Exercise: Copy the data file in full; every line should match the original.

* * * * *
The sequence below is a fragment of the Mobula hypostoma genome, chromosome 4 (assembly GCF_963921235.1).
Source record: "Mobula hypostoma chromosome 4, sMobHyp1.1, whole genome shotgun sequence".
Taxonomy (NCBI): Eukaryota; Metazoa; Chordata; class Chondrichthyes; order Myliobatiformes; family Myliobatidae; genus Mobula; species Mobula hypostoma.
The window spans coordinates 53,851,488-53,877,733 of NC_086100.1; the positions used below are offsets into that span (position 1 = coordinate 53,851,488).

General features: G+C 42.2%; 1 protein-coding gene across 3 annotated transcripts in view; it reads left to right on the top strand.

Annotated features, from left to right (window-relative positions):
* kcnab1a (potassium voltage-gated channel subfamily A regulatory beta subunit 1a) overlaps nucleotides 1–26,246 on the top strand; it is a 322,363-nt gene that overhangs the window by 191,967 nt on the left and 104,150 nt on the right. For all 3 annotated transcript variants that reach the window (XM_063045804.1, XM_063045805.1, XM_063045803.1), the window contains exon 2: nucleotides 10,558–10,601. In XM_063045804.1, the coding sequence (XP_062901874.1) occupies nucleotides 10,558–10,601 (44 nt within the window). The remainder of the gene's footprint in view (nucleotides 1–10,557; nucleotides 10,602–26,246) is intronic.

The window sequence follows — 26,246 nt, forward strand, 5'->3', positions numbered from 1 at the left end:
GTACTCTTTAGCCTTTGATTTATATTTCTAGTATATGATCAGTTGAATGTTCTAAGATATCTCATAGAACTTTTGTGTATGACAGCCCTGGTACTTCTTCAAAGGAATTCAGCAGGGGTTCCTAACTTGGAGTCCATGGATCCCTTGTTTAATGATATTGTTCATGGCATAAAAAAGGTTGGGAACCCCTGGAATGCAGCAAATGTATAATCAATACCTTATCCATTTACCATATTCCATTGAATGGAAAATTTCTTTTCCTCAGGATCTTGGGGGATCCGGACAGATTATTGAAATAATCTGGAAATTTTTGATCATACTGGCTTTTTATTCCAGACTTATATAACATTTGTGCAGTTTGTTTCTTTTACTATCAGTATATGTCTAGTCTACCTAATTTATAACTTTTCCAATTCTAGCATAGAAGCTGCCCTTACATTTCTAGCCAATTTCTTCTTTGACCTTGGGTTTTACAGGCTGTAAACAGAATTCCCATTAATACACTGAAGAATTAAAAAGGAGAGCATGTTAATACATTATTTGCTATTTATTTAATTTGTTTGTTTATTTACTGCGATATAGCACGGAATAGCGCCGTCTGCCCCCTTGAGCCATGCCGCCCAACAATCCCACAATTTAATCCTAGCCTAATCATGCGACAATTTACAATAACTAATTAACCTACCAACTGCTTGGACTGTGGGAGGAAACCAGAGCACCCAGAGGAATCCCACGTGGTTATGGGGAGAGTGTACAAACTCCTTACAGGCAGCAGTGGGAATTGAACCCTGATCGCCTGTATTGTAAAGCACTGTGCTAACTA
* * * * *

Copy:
The sequence below is a fragment of the Mobula hypostoma genome, chromosome 4 (assembly GCF_963921235.1).
Source record: "Mobula hypostoma chromosome 4, sMobHyp1.1, whole genome shotgun sequence".
Taxonomy (NCBI): Eukaryota; Metazoa; Chordata; class Chondrichthyes; order Myliobatiformes; family Myliobatidae; genus Mobula; species Mobula hypostoma.
The window spans coordinates 53,851,488-53,877,733 of NC_086100.1; the positions used below are offsets into that span (position 1 = coordinate 53,851,488).

General features: G+C 42.2%; 1 protein-coding gene across 3 annotated transcripts in view; it reads left to right on the top strand.

Annotated features, from left to right (window-relative positions):
* kcnab1a (potassium voltage-gated channel subfamily A regulatory beta subunit 1a) overlaps nucleotides 1–26,246 on the top strand; it is a 322,363-nt gene that overhangs the window by 191,967 nt on the left and 104,150 nt on the right. For all 3 annotated transcript variants that reach the window (XM_063045804.1, XM_063045805.1, XM_063045803.1), the window contains exon 2: nucleotides 10,558–10,601. In XM_063045804.1, the coding sequence (XP_062901874.1) occupies nucleotides 10,558–10,601 (44 nt within the window). The remainder of the gene's footprint in view (nucleotides 1–10,557; nucleotides 10,602–26,246) is intronic.

The window sequence follows — 26,246 nt, forward strand, 5'->3', positions numbered from 1 at the left end:
GTACTCTTTAGCCTTTGATTTATATTTCTAGTATATGATCAGTTGAATGTTCTAAGATATCTCATAGAACTTTTGTGTATGACAGCCCTGGTACTTCTTCAAAGGAATTCAGCAGGGGTTCCTAACTTGGAGTCCATGGATCCCTTGTTTAATGATATTGTTCATGGCATAAAAAAGGTTGGGAACCCCTGGAATGCAGCAAATGTATAATCAATACCTTATCCATTTACCATATTCCATTGAATGGAAAATTTCTTTTCCTCAGGATCTTGGGGGATCCGGACAGATTATTGAAATAATCTGGAAATTTTTGATCATACTGGCTTTTTATTCCAGACTTATATAACATTTGTGCAGTTTGTTTCTTTTACTATCAGTATATGTCTAGTCTACCTAATTTATAACTTTTCCAATTCTAGCATAGAAGCTGCCCTTACATTTCTAGCCAATTTCTTCTTTGACCTTGGGTTTTACAGGCTGTAAACAGAATTCCCATTAATACACTGAAGAATTAAAAAGGAGAGCATGTTAATACATTATTTGCTATTTATTTAATTTGTTTGTTTATTTACTGCGATATAGCACGGAATAGCGCCGTCTGCCCCCTTGAGCCATGCCGCCCAACAATCCCACAATTTAATCCTAGCCTAATCATGCGACAATTTACAATAACTAATTAACCTACCAACTGCTTGGACTGTGGGAGGAAACCAGAGCACCCAGAGGAATCCCACGTGGTTATGGGGAGAGTGTACAAACTCCTTACAGGCAGCAGTGGGAATTGAACCCTGATCGCCTGTATTGTAAAGCACTGTGCTAACTA